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Investigation into VMI slow to get off the ground, report says

Investigation into VMI slow to get off the ground, report says

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Virginia Military Institute cadets line up for the cadet change of command and graduation parade on the historic school’s parade ground.

The Roanoke Times

ROANOKE — The independent investigation of Virginia Military Institute is beset with delays, significantly slowing its progress, according to investigators’ first monthly report.

Investigators blamed the military college itself for several of the delays. In particular, the two groups have disagreed on the extent to which VMI’s counsel should be present for meetings and interviews.

In response, VMI spokesman Bill Wyatt said the report “takes an interesting tone.”

“To date, we have turned over thousands of pages of documents and are working to provide more,” he said in a statement. “We continue to work through a number of issues. ... VMI continues to be responsive to Barnes & Thornburg’s requests and want [to] assist them in any way possible.”

The investigation began later than expected because bid delays prevented the state and Barnes & Thornburg LLP from signing a contract until Jan. 7. Since then, delays have continued, according to the report.

VMI repeatedly has asked representatives from the military college be present during interviews with cadets and employees, according to the report, which was written by the investigative team from Barnes & Thornburg.

Investigators have refused the requests, believing VMI’s presence “will undermine the independence and effectiveness of the investigation and may well deter the cadets and faculty being interviewed from being as forthcoming as they might otherwise be.”

“This also violates fundamental investigative best practice, as it allows the subject of an investigation to ‘shadow’ the progress of an investigation and potentially to steer its course and results,” the report states.

The investigators have warned VMI that “continued insistence otherwise or attempts to delay the Team’s investigation efforts would be seen as uncooperative.”

As a compromise, the college’s current counsel, Eckert Seamans Cherin & Mellott LLC, proposed interviewees be “given the option” to have the military college’s counsel present, which the investigators found “just as problematic and undermining of the audit’s objectives, if not more so, than having VMI counsel present for all interviews.”

Wyatt framed the issue as “working through whether VMI cadets, faculty, staff, and alumni have the right to have an attorney present when being questioned by highly skilled investigators.”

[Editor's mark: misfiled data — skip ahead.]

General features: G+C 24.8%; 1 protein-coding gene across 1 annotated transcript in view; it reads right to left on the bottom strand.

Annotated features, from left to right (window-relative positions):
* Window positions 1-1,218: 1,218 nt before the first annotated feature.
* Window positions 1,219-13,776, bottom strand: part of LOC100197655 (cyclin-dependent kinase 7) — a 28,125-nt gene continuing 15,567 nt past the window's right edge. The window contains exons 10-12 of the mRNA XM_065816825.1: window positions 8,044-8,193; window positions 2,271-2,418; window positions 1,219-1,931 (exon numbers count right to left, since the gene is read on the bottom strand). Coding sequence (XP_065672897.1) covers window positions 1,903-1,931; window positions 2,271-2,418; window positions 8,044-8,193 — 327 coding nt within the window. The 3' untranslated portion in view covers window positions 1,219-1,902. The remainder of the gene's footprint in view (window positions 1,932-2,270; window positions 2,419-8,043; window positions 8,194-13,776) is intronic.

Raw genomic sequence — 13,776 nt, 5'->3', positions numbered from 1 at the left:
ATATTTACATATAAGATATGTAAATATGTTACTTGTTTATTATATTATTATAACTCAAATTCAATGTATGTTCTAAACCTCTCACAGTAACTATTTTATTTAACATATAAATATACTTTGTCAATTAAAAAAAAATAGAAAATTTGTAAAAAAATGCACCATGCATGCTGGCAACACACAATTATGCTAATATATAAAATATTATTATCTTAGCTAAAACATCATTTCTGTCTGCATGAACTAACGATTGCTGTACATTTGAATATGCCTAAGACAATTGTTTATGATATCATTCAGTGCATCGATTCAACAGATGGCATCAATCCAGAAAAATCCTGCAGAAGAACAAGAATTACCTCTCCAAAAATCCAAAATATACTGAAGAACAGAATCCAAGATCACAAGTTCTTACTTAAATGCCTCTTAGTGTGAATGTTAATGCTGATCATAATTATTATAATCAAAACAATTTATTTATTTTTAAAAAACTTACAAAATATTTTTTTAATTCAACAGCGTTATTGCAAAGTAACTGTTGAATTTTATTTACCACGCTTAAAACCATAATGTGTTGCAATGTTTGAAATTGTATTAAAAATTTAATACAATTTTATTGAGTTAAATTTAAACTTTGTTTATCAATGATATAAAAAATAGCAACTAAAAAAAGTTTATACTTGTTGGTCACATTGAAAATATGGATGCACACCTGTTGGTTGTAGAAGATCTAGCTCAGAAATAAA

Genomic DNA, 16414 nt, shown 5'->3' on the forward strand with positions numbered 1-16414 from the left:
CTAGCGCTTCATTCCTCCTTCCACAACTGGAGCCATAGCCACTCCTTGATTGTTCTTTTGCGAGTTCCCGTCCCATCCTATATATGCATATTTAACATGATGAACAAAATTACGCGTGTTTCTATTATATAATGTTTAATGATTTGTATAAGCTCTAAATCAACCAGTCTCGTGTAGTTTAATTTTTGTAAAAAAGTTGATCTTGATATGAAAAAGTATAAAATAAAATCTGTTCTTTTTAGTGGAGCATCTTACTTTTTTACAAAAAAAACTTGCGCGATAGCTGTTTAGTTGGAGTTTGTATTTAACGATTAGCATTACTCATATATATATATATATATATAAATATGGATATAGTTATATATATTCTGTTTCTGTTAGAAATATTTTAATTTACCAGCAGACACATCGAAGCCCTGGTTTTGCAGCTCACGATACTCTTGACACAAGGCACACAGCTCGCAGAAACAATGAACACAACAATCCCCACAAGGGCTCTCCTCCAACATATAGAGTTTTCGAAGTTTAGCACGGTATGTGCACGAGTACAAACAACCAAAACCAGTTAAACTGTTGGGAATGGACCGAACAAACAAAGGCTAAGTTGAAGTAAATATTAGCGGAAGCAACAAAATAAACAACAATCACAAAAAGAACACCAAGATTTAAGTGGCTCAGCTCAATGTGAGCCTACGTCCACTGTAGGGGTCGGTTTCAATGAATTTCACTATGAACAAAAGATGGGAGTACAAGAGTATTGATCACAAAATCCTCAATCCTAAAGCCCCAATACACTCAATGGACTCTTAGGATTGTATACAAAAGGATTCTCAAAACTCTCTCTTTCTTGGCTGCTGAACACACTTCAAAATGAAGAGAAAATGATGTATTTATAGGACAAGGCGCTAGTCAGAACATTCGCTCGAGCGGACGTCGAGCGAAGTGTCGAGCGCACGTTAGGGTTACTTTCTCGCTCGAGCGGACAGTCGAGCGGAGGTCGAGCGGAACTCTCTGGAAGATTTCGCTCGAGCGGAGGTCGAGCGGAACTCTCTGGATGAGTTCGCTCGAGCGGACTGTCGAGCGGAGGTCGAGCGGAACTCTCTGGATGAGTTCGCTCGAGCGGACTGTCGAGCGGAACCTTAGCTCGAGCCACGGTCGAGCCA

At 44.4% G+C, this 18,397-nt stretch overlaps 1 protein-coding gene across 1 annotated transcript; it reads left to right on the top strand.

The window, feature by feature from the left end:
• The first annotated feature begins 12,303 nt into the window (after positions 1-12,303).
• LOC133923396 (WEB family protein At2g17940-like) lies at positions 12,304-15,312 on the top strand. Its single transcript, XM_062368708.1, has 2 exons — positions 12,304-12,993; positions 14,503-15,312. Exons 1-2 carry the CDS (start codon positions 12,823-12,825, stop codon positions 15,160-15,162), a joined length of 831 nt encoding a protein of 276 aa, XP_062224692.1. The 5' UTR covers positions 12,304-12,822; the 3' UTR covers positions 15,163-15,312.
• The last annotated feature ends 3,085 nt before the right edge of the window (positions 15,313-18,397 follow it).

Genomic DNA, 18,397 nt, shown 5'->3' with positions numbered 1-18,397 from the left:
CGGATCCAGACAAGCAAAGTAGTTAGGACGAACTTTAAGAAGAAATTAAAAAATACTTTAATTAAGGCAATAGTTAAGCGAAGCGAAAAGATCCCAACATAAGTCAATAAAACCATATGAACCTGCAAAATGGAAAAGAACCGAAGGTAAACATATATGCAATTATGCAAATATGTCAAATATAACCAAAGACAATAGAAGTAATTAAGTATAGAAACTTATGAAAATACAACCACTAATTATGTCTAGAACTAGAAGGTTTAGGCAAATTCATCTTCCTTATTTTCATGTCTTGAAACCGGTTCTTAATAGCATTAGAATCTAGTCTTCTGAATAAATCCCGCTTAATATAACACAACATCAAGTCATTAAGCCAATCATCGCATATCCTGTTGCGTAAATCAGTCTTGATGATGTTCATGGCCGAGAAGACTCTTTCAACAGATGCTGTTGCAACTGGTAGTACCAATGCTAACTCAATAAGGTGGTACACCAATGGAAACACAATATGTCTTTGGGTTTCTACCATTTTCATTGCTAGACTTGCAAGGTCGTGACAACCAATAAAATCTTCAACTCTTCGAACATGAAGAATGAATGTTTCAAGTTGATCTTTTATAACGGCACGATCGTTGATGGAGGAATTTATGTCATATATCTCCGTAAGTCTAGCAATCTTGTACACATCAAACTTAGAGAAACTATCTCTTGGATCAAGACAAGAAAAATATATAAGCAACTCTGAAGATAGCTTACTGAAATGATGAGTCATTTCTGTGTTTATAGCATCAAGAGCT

Initially, McGuireWoods LLP represented VMI, which investigators described as “surprise involvement.”

VMI enlisted the help of McGuireWoods attorneys Richard Cullen and John Adams last fall, according to previous reporting. They provided public relations advice and strategic consultation after Gov. Ralph Northam directed an independent, third-party investigation into VMI’s culture and policies following a Washington Post story alleging systemic racism at the nation’s oldest state-supported military college.

Cullen was present for two meetings between VMI and Barnes & Thornburg, the report says. VMI canceled a third meeting scheduled for Jan. 22 after investigators objected to Cullen’s presence. Investigators were given short notice that he would be present, according to the report.

“Some discussion ensued about whether McGuireWoods could represent VMI in this investigation,” the report states. “The following week, VMI agreed to provide the presentation to the full Special Investigation Team on January 28, in the presence of members of the Office of the Attorney General.”

The college also is working on issues related to the Family Educational Rights and Privacy Act. Wyatt said VMI is “trying to figure out how to provide the investigators accurate information while also complying with federal privacy laws.”

Until those issues are resolved, investigators wrote, VMI won’t allow investigators to interview cadets and current employees or visit campus. In the meantime, investigators have started interviewing alumni.

“VMI otherwise has welcomed the Team to post and has committed work with the Team through related logistical issues [such as scheduling and COVID-19 protocols] once the issues above are resolved,” the report states.

Also, investigators asked VMI not to discipline cadets and faculty based on what is said during interviews in order to encourage cooperation.

“As it stands now, VMI has given the Team its commitment not to pursue discipline for facts disclosed in interviews,” the report said. “VMI has also agreed to work with the Team to develop a joint statement that will, among other things, encourage cadets and other interviewees to be forthcoming and confirming that VMI will not attempt to discern the identity of individuals confidentially disclosing relevant data during the investigation.”

Wyatt said Barnes & Thornburg asked VMI to suspend its honor code during the investigation, which VMI has not agreed to do.

VMI has provided investigators with a number of background documents in 20 different categories. Investigators have made an additional 17 document requests, according to the report, including for discipline and investigatory records related to the Honor Court.

Investigators are also planning focus groups and surveys.

Members of the VMI community with information relevant to the investigation are asked to contact the investigative team at (202) 831-6777 or by email at VMIReview@btlaw.com, according to the report. Reports can be made anonymously.

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